Sailing yachts are appealing to motor yacht enthusiasts with their hybrid mix of luxury.
Sailing yachts are starting to appeal to motor yacht enthusiasts who are looking for the luxury of amenities in interiors and the same good performance — yet offer a bit more of a sporty take on pleasure cruising. Then there are those who are concerned about the environment and are turning to sailing yachts to feel as if they are not leaving as much of a carbon footprint — or boat print. “Sailing yachts don’t burn as much fuel, so you’re not polluting the environment as much,” says John Cichanowicz of Burgess Yachts.
“And you feel closer to the sea in a different way on a sailing vessel.”
When anyone in the know talks about sailing yachts, Maltese Falcon — a yacht that exemplifies high performance, clean style, and ultra high luxury — is sure to be mentioned. But mostly what sailing fanatics drool over is her revolutionary sailing system — the Falcon Rig, which sets a new milestone in yachting history — 3 self-standing and rotating masts hosting 15 sails for a total sail area of 2,400 square meters (25,791 ft square). Yep, that’s smooth sailing.
Then there’s Twizzle, a 57.5m custom-designed sailing yacht that combines super-yacht amenities with the glide of a family cruiser. Twizzle is also built to be sailable in all climates and conditions for years of round-the-world cruising.
Twizzle represents all that a sailing yacht can be with its three luxurious cabins and six crew cabins, which can accommodate 11 crew, including separate quarters for the captain. The interior is lush, and bathrooms are sculpted from single blocks of solid Perlino marble. This isn’t your grandpappy’s sailboat — it’s high-tech all the way as most of the sailing super-yachts are. Guests can control lighting, air conditioning, and television through their own iPads from anywhere on the yacht.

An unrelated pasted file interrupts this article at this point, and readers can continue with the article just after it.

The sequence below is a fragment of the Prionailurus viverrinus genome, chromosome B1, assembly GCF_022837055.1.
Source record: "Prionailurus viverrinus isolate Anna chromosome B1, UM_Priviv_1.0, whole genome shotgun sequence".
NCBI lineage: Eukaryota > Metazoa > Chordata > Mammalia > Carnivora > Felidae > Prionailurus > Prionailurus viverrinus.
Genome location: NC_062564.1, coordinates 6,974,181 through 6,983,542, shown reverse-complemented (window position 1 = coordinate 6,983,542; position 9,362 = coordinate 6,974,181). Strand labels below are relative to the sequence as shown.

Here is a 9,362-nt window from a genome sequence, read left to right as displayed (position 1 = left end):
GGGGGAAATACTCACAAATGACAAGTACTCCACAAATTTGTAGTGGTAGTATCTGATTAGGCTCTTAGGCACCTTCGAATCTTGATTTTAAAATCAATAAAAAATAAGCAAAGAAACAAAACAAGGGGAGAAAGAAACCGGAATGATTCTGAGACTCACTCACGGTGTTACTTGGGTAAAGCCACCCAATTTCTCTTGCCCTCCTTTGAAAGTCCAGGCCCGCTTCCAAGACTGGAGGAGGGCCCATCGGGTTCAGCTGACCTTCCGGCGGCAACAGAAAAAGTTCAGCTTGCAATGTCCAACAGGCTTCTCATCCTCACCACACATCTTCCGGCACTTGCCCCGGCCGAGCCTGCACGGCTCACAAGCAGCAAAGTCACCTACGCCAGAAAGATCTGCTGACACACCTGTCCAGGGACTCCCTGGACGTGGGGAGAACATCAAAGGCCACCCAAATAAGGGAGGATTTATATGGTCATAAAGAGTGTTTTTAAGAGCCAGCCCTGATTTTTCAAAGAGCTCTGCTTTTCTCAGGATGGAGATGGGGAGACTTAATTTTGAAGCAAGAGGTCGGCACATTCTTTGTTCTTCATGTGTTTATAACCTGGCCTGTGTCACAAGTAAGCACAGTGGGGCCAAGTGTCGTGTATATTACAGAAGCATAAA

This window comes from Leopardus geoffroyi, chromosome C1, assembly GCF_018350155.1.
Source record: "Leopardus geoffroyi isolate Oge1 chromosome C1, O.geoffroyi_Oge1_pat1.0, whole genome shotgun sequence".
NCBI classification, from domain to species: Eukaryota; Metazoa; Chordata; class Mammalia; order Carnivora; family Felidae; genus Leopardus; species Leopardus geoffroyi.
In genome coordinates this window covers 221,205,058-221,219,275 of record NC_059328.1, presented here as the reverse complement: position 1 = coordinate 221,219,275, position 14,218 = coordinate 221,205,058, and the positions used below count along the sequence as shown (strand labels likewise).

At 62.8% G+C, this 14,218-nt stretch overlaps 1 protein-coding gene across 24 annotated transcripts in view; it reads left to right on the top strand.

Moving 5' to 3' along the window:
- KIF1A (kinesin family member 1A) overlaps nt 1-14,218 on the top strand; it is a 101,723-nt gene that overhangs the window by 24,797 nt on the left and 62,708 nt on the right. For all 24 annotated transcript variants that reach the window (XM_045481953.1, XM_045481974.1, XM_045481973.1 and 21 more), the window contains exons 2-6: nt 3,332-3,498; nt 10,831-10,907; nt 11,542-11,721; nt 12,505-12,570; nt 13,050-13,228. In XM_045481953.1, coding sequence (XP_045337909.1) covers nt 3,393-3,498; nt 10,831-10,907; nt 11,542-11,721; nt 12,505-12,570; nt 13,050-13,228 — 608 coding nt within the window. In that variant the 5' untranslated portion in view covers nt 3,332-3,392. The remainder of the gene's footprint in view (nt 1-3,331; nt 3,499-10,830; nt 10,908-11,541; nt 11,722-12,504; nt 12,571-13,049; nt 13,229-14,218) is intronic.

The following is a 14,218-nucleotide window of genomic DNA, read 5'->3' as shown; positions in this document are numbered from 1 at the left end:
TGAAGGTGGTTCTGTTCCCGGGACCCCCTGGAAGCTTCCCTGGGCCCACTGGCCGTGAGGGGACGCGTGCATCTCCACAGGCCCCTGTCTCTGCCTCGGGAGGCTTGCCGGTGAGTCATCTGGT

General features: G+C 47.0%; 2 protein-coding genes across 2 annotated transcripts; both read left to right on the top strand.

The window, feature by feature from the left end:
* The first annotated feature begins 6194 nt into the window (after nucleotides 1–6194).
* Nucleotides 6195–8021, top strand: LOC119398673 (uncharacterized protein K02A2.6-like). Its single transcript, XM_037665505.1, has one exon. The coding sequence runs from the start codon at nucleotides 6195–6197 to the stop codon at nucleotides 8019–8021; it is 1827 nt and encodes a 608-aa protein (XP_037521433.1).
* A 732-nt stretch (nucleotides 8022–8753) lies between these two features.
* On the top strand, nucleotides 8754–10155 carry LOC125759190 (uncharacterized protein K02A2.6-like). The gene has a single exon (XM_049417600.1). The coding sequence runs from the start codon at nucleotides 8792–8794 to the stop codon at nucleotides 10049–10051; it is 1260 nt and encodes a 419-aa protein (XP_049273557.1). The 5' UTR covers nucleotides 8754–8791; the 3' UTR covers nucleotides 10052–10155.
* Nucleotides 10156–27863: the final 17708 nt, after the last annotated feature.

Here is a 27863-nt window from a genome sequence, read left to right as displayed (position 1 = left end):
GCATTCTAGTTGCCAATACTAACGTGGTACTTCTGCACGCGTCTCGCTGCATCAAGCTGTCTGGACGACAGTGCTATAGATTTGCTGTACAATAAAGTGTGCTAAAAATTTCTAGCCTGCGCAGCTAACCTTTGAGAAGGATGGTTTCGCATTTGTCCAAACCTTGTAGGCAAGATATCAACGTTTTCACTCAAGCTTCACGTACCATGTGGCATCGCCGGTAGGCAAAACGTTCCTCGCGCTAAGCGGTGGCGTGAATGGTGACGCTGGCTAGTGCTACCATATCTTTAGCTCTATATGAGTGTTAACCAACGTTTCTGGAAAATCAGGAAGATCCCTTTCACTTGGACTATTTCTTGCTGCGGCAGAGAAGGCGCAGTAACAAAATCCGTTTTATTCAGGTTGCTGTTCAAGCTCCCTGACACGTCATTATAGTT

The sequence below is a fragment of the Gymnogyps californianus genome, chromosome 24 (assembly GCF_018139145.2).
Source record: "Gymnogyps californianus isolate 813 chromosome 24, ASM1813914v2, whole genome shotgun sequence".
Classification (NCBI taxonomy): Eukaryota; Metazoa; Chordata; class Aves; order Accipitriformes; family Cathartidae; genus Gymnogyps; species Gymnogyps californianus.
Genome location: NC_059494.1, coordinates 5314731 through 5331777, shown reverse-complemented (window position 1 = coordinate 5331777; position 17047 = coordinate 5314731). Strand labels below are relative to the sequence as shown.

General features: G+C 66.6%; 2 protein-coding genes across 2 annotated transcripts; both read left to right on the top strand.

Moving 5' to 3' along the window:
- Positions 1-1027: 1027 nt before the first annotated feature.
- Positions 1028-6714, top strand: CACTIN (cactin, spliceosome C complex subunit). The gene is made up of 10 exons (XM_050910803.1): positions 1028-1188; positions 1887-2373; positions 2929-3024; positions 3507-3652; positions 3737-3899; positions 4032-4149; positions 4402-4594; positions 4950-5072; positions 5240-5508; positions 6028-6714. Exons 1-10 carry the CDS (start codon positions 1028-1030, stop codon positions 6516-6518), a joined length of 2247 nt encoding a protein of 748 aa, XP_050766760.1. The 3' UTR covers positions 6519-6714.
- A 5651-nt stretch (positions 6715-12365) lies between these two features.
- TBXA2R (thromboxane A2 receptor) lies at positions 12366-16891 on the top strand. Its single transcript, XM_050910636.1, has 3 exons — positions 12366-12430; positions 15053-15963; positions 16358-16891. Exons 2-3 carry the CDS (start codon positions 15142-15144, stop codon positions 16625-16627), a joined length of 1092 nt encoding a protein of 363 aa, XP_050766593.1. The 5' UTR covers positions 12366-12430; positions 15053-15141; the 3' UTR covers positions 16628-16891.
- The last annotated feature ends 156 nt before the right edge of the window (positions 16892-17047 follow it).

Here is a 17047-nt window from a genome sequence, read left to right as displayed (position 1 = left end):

Cost is considerably less for a sailing vessel than a yacht, both on the front end of buying and to operate the boat. Because it isn’t as heavy as a standard super-yacht, it burns less fuel — and when the wind is right, have the cap’n turn off the motor and use natural power.
“That’s when these super sailing yachts really show their stripes in a different light,” says Cichanowicz.
RACING FOR THE CUP
Ready, set, go! Two hundred boats that will compete on Biscayne Bay with folks from 24 countries, including the United States, sail into Miami for BACARDI Miami Sailing Week, March 2-8. There’s history on those waters, too, because not only are the sailors competing for the BMSW regatta trophy, they’re after the celebrated Bacardi Cup.
The STAR Class will compete for the 87th time in the Bacardi Cup, a tradition that started in Cuba and then came to Miami in 1962. And don’t miss the Hospitality Village, complete with Bacardi’s open bar. Ho, ho, ho, and a bottle of rum!
Palm Beach boasts $1.2 billion worth of boats, yachts, and accessories — well, yes, probably during season, but definitely during the Palm Beach International Boat Show (March 20-23). It’s only one of five boat shows in the country with that kind of inventory, and it’s regarded as one of the top ten yachting events in the U.S.
Take in the panoramic views of Palm Beach Island as you stroll along the super-yacht dock where every vessel clocks in at more than 200-feet. Already have the boat of your dreams? Arrive by boat, and tie up to the free come-by-boat docks, located south of the in-water displays.